Esmeralda Bon, one of our #DataImpactFellows, was inspired to write this blog post by a reflective piece she wrote for this British Academy report, as well as discussions with peers that took place at a workshop held at the Sir Bernard Crick Centre, University of Sheffield last year.
Three recent buzzwords (buzzphrases?).
Some fear the threat of artificial intelligence and the rise of a surveillance state, run by algorithms and powered by big data. Whether fearful or not, as researchers we can now collect and analyse large quantities of data. But with this, comes responsibility.
For my PhD project, I study social media data, consisting of thousands of observations. Big data, one could say, collected algorithmically.
These big data sets are exciting to work with: such statistical power! However, the enthusiastic young researcher will soon find that while great in size, this data is less than great in terms of quality.
What then, is quality data?
I would define quality data as rich, complete and with a traceable history. When we collect digital data automatically, using the interface provided by web sites, we are in essence dealing with a black box. The interface determines what information we receive. It limits the studies we can conduct, influences our research design and may skew our findings.
We may then ask: to what extent are we studying what we set out to study, a true phenomenon, in its entirety?
Digital data is subject to change and once collected, the data we have may present little more than a snapshot. Furthermore, data and information may be taken down or deleted during the collection process (trust me, I have been there). Thus, data that was there one day, could be gone the next. In the end, our big data-data set is still small, minuscule compared to all the information out there. It is therefore important to not oversell our data.
Photo: “Data critical squirrel”, personal image / CC BY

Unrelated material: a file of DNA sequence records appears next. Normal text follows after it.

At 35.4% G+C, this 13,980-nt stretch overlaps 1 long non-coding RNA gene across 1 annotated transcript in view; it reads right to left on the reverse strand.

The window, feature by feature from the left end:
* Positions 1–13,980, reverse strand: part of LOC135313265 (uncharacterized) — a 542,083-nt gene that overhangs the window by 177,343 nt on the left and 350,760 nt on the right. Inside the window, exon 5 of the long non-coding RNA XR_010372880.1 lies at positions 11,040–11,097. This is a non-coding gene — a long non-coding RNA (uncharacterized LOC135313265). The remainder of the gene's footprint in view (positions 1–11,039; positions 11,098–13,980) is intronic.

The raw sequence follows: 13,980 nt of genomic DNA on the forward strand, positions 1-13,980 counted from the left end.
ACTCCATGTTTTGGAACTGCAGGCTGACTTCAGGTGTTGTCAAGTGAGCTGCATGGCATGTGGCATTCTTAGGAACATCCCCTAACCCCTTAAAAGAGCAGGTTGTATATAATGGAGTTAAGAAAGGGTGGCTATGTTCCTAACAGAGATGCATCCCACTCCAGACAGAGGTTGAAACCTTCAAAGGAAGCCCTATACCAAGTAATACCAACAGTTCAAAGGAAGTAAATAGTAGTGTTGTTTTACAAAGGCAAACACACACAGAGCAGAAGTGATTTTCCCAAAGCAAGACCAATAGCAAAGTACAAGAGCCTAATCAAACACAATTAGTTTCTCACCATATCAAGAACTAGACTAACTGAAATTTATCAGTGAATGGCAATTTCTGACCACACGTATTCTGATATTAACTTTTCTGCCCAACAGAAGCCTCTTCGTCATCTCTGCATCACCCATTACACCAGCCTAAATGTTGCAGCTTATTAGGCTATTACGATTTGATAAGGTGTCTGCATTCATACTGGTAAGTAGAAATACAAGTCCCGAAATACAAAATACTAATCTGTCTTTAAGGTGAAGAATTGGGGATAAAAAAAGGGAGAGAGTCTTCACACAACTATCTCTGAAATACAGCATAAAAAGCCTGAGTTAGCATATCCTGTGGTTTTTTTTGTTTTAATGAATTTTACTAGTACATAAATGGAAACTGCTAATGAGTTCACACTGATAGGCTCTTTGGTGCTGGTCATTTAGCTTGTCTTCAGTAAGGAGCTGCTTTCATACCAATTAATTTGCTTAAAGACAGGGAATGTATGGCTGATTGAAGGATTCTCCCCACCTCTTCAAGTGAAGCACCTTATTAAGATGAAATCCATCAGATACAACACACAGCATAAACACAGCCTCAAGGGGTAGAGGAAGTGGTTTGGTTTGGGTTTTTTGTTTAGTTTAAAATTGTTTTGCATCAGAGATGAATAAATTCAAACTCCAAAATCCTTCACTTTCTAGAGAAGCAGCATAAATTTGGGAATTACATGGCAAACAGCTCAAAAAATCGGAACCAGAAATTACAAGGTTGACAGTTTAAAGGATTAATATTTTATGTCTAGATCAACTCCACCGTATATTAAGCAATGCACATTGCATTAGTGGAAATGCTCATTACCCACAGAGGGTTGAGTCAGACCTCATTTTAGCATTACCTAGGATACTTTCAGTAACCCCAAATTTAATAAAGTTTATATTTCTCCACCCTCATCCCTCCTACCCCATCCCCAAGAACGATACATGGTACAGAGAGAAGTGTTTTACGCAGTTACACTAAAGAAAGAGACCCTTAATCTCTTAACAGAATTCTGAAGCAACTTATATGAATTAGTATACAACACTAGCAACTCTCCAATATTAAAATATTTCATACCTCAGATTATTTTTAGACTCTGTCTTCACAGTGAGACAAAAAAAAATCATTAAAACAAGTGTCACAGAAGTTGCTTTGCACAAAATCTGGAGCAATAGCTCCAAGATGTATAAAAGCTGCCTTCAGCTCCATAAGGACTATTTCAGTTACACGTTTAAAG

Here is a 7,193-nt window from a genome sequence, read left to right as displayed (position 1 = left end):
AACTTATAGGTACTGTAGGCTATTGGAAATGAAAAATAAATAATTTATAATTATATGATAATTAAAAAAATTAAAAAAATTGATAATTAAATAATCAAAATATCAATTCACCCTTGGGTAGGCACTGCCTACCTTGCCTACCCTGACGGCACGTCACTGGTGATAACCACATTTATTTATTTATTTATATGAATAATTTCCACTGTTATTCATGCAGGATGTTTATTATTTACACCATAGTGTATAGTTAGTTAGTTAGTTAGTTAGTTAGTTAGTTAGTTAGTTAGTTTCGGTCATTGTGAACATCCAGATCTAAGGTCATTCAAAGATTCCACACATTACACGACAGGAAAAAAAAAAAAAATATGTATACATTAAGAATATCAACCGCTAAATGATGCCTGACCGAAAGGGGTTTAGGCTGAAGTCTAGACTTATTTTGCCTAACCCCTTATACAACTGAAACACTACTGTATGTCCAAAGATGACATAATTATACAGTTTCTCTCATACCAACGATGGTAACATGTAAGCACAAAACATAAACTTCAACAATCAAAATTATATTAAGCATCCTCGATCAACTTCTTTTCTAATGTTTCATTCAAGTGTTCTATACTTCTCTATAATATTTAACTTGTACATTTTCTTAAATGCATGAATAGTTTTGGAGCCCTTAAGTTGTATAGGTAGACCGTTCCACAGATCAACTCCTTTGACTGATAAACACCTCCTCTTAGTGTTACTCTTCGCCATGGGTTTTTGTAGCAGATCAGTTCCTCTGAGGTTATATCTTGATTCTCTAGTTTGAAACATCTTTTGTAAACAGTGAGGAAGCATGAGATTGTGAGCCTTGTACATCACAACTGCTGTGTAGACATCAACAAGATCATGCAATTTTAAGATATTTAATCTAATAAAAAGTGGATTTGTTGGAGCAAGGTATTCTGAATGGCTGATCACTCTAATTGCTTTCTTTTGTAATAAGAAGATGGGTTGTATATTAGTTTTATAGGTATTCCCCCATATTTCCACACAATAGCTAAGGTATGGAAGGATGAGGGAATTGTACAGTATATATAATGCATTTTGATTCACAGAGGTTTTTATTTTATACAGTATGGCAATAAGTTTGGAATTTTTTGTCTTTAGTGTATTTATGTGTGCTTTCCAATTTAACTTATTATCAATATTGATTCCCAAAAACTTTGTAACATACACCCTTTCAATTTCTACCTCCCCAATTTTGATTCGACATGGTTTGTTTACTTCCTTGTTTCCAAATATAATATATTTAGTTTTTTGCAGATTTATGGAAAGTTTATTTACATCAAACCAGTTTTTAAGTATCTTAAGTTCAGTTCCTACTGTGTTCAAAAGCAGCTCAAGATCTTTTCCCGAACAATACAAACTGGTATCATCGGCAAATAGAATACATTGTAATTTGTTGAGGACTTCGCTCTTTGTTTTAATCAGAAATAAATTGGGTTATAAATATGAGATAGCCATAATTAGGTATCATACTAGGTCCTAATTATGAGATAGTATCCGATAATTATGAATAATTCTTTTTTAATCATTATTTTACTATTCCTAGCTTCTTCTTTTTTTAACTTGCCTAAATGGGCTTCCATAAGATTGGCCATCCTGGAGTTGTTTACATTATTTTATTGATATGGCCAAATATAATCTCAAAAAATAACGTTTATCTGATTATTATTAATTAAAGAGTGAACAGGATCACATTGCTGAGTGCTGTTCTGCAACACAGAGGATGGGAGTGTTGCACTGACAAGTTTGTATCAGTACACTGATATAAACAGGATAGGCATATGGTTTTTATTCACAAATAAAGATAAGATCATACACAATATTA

But let us not undersell this data either. Our big data may be incomplete and we may make mistakes in our data collection.
For example, my approach to collecting Facebook data failed to capture the reactions to posts. A pity. However, the data we gather through other means, such as interviews and focus groups, is likewise incomplete. Cross-sectional data most certainly also reflects a snapshot of reality. A sample of interviewees may not be representative and transcripts may be lost or damaged during the interviewing process.
In the end, what matters is that we remain vigilant and that we are open about these quality concerns.
Big data is exciting, high in statistical power and potentially high-impact, for our world now listens to numbers and quantification, algorithms and AI. It has become our responsibility to flag data quality concerns. Our data may be big, but it is also fallible. It is not a holy grail.
If something seems too good to be true, then it probably is.
Note: For interesting insights regarding the quality of Twitter data more specifically, I recommend work by Fred Morstatter and colleagues.
Esmeralda is a final-stage doctoral researcher at the School of Politics and International Relations, University of Nottingham. Her dissertation focuses on MP communication and representation on Facebook, using the EU referendum as a case study. Esmeralda also works as a research associate on the project ” Digital Campaigning and Electoral Democracy (DiCED)” at the Cathie Marsh Institute for Social Research, University of Manchester. This is a major new comparative project that will study the drivers and effects of digital campaigning in 5 countries and 7 national elections during the period 2020-2023.